What is a human rights-based approach?

A human rights-based approach to activism entails empowering people by giving them the knowledge to know and claim their rights. This also involves focusing on holding institutions and individuals responsible for respecting, protecting, and fulfilling rights accountable through constant pressure and oversight. It is important to give people a greater say in the creation of laws that affect their rights. This can be achieved by educating the public on how they can make their voice heard as well as educating politicians on how to listen to public opinion and respect human rights. The policymaking and organizations involved with human rights need to ensure that strict standards and principles of human rights are taken into account.

There are many different ways to advocate for human rights. Some organizations choose to offer direct assistance to individuals which have had their rights violated. This can involve food, shelter, legal support, healthcare, and other types of aid. Another way in which to help the fight for human rights is to support key cases through the court systems. The hope is that if even one individual who has had their rights infringed upon wins their case then that will set a legal precedent. Such a precedent would protect future human rights violations of this type from ever happening again. Another legal strategy is to lobby for changes to existing local, national, or international law. This gives voice to the cause and widespread awareness of existing human rights issues. Media coverage and public support can oftentimes pressure politicians into coming up with a solution by passing new or amending current legislation. Lobbying groups can even provide specialists who are most knowledgeable in human rights issues and how to best solve the problem. These specialists can guide and advise lawmakers into developing policies and drafting legislation that will provide the best protection and support to at-risk people and groups.

One of the most important ways to promote lasting and effective changes to secure the future human rights of all people is to educate the public. People need to be made aware of the various types of human rights abuses and what exactly the human rights issues are. A more educated populace will be more respectful and open to supporting the necessary changes to protect at-risk groups.  This public support is key to campaigning for necessary legislation and electing politicians who are empathetic to human rights concerns. In addition, educating the public will change the existing culture and help influence future generations to be understanding and active in advocating for a better future of human rights.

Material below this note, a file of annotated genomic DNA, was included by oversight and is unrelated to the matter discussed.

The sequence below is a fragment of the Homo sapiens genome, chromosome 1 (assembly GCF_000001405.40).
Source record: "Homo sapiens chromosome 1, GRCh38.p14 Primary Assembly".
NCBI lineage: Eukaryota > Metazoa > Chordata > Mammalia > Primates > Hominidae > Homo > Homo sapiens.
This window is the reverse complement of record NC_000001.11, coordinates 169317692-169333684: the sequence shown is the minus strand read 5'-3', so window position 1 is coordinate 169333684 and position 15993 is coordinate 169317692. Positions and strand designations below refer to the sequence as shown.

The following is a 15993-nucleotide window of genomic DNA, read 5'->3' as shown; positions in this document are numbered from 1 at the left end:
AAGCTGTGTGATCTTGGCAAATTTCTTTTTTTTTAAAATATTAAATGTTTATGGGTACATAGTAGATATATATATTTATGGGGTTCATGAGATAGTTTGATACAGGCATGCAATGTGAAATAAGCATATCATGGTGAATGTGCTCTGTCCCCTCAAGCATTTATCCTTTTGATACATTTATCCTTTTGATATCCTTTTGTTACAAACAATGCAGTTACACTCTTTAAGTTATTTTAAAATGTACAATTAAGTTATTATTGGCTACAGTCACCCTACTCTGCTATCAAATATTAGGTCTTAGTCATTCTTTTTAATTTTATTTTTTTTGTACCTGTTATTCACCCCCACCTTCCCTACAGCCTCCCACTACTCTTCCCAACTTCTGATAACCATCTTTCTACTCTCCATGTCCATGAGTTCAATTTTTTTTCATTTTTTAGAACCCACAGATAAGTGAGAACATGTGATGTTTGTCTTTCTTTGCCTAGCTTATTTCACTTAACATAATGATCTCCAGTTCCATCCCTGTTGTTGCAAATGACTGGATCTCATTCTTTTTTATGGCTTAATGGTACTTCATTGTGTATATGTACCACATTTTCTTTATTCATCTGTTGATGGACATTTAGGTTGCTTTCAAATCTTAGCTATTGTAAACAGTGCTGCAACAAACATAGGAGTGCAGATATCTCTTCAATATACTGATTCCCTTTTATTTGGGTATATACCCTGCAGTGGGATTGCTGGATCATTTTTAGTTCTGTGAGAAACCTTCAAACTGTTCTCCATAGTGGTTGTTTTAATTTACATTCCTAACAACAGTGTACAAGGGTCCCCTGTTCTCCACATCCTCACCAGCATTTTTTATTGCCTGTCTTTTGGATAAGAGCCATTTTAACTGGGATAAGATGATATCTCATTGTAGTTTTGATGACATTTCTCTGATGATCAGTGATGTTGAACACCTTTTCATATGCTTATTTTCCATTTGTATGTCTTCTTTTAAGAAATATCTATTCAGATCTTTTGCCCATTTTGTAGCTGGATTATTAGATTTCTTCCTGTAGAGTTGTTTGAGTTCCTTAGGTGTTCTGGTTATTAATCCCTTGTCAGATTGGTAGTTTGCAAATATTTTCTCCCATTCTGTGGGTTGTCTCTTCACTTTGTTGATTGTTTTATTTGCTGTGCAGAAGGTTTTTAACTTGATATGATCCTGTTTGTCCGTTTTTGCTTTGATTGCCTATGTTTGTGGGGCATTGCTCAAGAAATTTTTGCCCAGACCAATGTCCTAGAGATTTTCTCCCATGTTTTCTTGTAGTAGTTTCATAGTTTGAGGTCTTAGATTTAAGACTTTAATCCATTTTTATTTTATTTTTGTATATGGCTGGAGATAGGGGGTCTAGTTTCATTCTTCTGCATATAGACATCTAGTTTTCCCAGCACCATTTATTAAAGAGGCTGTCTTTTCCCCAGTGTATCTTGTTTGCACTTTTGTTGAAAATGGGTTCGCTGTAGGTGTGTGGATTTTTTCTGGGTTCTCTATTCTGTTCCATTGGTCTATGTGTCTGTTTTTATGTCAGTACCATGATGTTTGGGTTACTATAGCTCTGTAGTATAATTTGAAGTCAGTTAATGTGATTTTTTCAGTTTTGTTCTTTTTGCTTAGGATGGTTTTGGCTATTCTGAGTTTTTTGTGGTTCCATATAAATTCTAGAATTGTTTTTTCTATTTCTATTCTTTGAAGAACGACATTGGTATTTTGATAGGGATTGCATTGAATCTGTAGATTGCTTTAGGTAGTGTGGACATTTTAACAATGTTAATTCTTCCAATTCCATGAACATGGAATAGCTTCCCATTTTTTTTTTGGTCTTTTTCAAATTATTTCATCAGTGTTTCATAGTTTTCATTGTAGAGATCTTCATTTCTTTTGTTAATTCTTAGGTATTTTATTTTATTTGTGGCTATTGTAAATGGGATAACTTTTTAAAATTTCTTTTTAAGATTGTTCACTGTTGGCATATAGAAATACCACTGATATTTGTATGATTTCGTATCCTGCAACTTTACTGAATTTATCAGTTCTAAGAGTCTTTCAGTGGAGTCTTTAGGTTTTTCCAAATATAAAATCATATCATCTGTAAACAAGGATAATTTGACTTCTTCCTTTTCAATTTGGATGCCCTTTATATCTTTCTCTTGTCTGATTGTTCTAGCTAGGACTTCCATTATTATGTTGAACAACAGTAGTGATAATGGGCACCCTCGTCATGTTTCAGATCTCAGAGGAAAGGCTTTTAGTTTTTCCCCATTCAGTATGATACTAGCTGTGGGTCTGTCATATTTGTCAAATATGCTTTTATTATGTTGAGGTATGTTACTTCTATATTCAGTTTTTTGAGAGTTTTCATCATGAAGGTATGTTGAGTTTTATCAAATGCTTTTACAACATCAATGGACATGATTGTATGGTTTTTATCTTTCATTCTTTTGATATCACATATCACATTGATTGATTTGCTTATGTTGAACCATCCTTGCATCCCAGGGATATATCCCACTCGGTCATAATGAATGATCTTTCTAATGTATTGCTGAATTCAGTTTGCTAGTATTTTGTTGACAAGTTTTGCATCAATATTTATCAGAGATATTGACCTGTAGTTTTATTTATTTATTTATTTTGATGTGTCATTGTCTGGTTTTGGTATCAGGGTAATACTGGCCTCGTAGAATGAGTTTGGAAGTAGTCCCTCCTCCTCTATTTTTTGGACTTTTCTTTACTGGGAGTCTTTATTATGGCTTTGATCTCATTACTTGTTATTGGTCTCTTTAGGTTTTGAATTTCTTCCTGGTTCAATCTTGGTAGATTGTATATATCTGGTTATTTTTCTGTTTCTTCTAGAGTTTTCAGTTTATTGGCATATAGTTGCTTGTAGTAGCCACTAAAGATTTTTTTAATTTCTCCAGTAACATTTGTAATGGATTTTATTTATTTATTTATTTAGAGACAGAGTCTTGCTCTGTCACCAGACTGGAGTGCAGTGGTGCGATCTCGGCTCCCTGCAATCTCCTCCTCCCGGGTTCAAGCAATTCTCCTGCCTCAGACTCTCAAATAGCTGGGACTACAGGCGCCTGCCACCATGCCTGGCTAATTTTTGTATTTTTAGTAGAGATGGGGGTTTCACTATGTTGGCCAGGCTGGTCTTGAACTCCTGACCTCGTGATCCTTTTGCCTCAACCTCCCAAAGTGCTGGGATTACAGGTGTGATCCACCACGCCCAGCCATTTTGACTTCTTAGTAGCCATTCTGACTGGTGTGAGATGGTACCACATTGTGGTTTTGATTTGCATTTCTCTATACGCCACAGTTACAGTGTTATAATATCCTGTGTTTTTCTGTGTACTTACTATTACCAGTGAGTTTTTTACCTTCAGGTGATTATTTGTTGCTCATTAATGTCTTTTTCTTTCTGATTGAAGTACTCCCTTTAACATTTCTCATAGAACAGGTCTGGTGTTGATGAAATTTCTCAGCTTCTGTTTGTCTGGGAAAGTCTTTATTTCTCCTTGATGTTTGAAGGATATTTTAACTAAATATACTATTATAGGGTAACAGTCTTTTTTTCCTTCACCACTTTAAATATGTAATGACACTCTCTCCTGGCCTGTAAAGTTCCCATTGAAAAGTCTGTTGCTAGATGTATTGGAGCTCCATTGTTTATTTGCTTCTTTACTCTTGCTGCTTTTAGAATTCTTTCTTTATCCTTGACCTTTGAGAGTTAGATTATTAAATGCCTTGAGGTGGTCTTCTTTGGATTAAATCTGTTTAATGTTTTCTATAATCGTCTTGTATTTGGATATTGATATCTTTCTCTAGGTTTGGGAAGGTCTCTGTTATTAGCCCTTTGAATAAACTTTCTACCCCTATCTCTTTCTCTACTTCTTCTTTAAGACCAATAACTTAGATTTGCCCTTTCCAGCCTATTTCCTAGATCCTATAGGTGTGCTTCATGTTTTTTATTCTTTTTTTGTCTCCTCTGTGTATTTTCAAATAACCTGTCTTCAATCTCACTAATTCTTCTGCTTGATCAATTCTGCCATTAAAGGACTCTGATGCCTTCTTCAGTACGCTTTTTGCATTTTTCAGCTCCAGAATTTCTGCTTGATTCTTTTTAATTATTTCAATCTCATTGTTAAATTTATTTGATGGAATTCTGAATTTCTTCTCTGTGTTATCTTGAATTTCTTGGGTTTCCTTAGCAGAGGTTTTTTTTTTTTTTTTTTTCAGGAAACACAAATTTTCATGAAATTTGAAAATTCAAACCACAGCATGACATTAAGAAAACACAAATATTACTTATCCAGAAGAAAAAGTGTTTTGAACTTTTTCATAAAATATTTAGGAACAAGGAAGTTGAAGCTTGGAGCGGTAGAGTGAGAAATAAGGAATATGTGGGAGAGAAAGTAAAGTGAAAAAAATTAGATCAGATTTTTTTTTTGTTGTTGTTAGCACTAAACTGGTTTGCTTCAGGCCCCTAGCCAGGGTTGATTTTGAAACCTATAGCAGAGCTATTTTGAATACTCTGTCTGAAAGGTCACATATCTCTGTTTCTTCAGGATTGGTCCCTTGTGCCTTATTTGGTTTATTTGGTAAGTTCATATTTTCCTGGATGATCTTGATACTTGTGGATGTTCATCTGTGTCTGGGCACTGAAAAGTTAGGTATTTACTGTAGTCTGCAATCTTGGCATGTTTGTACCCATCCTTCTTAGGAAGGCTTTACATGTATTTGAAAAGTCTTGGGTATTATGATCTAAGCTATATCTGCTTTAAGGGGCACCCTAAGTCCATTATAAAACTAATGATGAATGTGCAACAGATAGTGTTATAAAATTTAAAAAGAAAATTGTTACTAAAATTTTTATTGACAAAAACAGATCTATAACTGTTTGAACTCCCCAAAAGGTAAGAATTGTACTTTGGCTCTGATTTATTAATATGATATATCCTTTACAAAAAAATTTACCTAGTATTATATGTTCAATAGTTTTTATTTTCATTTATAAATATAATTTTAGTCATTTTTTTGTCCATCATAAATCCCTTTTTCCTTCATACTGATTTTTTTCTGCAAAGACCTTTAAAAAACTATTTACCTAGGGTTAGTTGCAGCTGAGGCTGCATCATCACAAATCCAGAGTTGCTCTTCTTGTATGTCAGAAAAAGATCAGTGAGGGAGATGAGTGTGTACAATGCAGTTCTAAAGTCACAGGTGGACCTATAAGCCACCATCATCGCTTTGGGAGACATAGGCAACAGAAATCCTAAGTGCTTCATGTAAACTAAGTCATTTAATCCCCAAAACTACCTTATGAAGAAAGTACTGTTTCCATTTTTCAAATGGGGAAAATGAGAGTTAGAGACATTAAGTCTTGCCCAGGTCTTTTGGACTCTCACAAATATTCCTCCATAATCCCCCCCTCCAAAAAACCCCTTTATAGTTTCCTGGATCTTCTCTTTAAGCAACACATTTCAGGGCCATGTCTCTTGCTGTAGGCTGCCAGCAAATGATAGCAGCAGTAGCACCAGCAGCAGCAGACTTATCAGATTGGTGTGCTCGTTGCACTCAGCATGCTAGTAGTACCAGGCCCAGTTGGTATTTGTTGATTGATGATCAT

An imperative part of combating human rights issues is for each person to know what their rights are and how to protect them. The United States Department of Justice is responsible for handling all claims of civil rights abuses. The Civil Rights Division enforces criminal, disability, educational, employment, housing, immigration, voting, and special litigation offenses. The process for filing a claim is not that difficult with information and personnel available online at https://www.justice.gov/crt/how-file-complaint. All necessary procedures to file a complaint are detailed clearly and with additional personal assistance available upon request. You can also contact the United Nations and file a complaint under the International Covenant on Civil and Political Rights as the United States is a member nation. It is important for human rights concerns to be acknowledged with formal complaints so that legal actions can be taken to stop current and future human rights violations from occurring. Everyone can do his or her part to protect their human rights and the human rights of all people by being active in advocating for change and by reporting each and every human rights violation.




Human Rights Day 2018

Word Cloud. Source: Universal Rights, Creative Commons

How It All Began